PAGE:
Willing to travel to help rebuild, currently unemployed and no ties. Can afford my flights, but would need assistance with living expenses.

  10. Katie says:

    I was a Miyagi ALT from 2004-2007, based in Higashimatsushima.

    I am eager to return to the Ishinomaki area to help with rebuilding when that begins. I could fund some portion of my own trip and could probably find at least a week off of work (somehow).

    I have organizing and some fundraising experience and am based in the DC area – please let me know how I can help with any general planning needs you may have. It would be such a relief to be able to help…

  11. Robert Anderson says:

    I was a JET in Kumamoto from 2002-2005.

    I know that many JET alums are eager to return and help out, but I don’t know how many of us are actually trained in what will be most urgently required now or even in the recovery and reconstruction that will take place later. I think that at present untrained JET alumni in the disaster zone would simply get in the way and use precious resources best reserved for the professionals and victims. I think we should plan for projects that best use our talents and experience. In the short term, we should participate in fundraising activities, perhaps hosting them ourselves and donating the money to established relief agencies. In the long term, I think that JETAA should raise funds for the rebuilding of schools in the damaged areas-replacing textbooks, libraries, computer equipment, etc. This would be a great way to keep our association with education in Japan and to demonstrate the value of JET and JETAA to the people of Japan.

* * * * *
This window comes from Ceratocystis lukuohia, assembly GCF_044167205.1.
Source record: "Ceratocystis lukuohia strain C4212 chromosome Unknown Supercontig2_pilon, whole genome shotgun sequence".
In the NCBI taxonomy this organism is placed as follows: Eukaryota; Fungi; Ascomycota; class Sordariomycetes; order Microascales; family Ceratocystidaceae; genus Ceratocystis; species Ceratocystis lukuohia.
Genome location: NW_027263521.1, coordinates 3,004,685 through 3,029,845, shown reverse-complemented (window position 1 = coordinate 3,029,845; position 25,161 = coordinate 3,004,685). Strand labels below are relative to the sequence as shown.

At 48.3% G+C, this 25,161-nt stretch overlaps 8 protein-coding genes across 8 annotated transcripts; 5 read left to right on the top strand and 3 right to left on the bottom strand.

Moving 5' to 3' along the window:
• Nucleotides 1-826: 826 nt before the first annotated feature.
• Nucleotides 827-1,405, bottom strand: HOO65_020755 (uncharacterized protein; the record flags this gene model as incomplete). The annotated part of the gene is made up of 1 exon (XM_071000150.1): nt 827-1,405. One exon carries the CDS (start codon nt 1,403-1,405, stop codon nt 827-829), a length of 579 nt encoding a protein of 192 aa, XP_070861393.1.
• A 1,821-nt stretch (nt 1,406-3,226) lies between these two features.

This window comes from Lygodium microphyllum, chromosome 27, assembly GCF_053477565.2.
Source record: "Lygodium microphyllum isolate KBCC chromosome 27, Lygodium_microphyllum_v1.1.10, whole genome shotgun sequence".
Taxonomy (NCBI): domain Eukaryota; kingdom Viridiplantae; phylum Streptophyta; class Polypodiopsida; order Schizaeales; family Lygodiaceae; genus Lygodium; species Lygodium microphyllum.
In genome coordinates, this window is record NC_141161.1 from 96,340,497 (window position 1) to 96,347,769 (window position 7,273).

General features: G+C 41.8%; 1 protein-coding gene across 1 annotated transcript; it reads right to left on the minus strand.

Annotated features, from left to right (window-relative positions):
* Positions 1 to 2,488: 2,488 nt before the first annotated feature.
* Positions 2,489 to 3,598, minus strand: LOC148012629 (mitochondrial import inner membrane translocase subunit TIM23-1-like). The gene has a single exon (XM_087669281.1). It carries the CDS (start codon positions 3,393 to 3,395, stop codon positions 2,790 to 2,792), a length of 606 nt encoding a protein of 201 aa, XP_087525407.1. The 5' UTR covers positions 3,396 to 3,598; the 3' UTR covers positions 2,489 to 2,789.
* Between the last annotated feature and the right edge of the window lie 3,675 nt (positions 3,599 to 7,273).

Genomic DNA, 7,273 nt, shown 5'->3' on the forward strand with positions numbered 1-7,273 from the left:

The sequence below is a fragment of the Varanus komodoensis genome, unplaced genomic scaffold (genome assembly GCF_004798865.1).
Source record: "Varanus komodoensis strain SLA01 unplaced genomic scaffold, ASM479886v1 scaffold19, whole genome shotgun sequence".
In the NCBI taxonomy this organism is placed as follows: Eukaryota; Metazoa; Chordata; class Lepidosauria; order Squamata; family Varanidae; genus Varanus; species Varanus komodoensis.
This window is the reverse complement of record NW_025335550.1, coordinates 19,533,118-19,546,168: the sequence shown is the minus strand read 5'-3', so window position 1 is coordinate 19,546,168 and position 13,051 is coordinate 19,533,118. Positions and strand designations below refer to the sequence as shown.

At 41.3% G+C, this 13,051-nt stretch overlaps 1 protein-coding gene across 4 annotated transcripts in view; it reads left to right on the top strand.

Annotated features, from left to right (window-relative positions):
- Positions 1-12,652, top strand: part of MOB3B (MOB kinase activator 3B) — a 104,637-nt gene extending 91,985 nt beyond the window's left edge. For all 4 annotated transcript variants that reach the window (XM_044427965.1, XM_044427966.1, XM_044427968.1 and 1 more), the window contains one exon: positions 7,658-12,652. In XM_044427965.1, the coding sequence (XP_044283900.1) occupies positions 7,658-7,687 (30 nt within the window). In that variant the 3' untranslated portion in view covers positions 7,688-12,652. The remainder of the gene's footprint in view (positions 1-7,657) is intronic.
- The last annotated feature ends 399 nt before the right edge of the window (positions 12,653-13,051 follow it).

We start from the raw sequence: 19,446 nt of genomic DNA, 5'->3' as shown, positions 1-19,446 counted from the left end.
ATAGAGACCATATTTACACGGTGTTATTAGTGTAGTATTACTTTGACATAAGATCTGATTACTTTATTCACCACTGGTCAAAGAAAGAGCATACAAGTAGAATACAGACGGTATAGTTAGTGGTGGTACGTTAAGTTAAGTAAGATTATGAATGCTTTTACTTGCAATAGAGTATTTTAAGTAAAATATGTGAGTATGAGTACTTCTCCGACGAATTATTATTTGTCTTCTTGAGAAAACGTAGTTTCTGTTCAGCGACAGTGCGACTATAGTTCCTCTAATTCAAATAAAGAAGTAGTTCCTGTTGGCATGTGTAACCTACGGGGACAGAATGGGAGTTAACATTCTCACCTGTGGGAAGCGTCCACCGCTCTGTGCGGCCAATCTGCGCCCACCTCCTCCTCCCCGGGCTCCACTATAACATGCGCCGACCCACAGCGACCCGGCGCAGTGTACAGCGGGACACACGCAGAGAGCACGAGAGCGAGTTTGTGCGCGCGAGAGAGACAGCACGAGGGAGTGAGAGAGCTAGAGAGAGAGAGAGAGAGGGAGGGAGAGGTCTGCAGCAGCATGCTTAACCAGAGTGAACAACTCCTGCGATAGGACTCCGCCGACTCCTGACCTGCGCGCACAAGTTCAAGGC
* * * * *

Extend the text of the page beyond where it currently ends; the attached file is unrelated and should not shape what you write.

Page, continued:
12. Ryan Hart says:

    I agree that right now, the best thing we can do is raise funds and awareness of the recovery and relief efforts in Japan. There will be a time where Japan will need us to go there to help out with volunteering, but that time will come in the next few months. In the meantime, raise money to help out the professionally trained teams that are there.

    There are still quite a few JETs that were living in those areas that have yet to check in with CLAIR. if you have any connections with JETs in the affected areas, and you have had contact with them, please check in with CLAIR. The list is still too long. http://www.jlgc.org/TopicList.aspx?topicCategoryID=20&topicID=156&languageTypeID=1&controlType=Display

    Another idea that I have been toying with is the idea of morale and support for the citizens of the affected prefectures. If you were a JET in these areas, write letters to your Board of Education and to the Mayor. Although that mail will not get through at the moment, that mail will eventualy get through and they’ll need to know that former JETs from around the world support them.

    In addition, I urge all chapters who are going to plan or attend fundraisers, put out a poster for each of the affected prefectures (Ibaraki, Fukushima, Miyagi, Iwate, Akita, Aomori) and have the attendees of the fundraisers write a small message of hope to the citizens of these prefectures. I am sure that once life returns to some sort of normalcy, these posters will be up in the lobby of kencho to show the citizens that the JET chapters from around the world are thinking about them. This will be very inspirational.

  13. Keryn says:

    I was a JET in Aichi Prefecture and now live in the Twin Cities. Are there other JETs in the area that have already started working on fundraising efforts, or would be willing to collaborate? email: kdseward@hotmail.com